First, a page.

The Monitor: a powerful expression of clarity and truth

First appeared as a Web Original on November 14, 2016

Partially unnoticed midst elections in the US and crises abroad has been the evolution of society into what is being called a “post-truth” era. This arresting phrase, coined more than a decade ago and noted with growing concern since then, describes the increasing disregard for truth in politics and the media by those who issue—or blandly accept—statements that have no basis in fact.

Experts note a variety of explanations for this unsettling trend: declining public trust in public and private institutions; proliferating sources of information, thanks mainly to the internet, which generate a flood of often unverifiable “facts” (although a small industry of fact-checkers has risen in response); alienation and disillusionment caused by economic distress; and an apparently growing disinclination on the part of many to accept facts that challenge long-held perceptions. It is a disposition sometimes exploited by politicians of opposing parties in many countries, whose appeals create or play upon inflamed emotions. Commentators warn of allowing truth to become whatever it is expedient to believe.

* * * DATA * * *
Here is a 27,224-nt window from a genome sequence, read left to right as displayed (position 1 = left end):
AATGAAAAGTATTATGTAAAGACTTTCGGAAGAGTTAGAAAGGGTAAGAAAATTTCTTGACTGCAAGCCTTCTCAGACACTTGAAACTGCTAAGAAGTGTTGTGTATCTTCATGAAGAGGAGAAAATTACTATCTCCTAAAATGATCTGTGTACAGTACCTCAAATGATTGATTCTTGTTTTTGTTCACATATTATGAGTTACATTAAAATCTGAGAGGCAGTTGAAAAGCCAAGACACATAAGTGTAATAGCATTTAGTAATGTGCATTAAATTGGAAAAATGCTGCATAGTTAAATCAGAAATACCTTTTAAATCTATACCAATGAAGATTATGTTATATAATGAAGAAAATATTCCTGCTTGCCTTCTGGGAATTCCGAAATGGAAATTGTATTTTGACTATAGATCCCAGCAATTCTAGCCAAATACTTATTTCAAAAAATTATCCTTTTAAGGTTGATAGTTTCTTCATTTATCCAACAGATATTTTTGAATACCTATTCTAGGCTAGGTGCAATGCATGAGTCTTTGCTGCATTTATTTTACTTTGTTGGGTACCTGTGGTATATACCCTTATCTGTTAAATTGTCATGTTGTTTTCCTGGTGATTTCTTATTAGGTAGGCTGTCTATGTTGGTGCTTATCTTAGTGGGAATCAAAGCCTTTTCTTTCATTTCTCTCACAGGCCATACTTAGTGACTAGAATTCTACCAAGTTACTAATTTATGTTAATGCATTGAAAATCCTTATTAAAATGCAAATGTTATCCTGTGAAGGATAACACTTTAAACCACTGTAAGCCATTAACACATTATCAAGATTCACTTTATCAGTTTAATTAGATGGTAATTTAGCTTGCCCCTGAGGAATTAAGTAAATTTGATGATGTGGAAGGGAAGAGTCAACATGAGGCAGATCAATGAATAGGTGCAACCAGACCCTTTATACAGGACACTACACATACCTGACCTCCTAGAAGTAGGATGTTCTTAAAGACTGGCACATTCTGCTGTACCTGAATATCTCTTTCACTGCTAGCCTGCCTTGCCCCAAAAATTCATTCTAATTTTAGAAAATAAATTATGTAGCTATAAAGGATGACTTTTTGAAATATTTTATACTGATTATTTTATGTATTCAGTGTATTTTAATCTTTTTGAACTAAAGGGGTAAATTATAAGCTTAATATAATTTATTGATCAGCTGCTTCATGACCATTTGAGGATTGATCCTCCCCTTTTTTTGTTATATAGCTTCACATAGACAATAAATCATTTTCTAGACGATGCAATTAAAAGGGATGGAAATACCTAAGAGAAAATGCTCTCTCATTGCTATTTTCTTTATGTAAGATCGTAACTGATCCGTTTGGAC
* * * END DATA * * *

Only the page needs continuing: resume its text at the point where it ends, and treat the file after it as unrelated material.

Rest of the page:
And something else as well: the changing nature of the media, in which, as the British journal The Economist notes, the fragmentation of news sources—blogs, social media, the rise of the partisan press, the proliferation of cable channels—“has created an atomised world in which lies, rumour and gossip spread with alarming speed” (“Art of the Lie,” September 10, 2016). 

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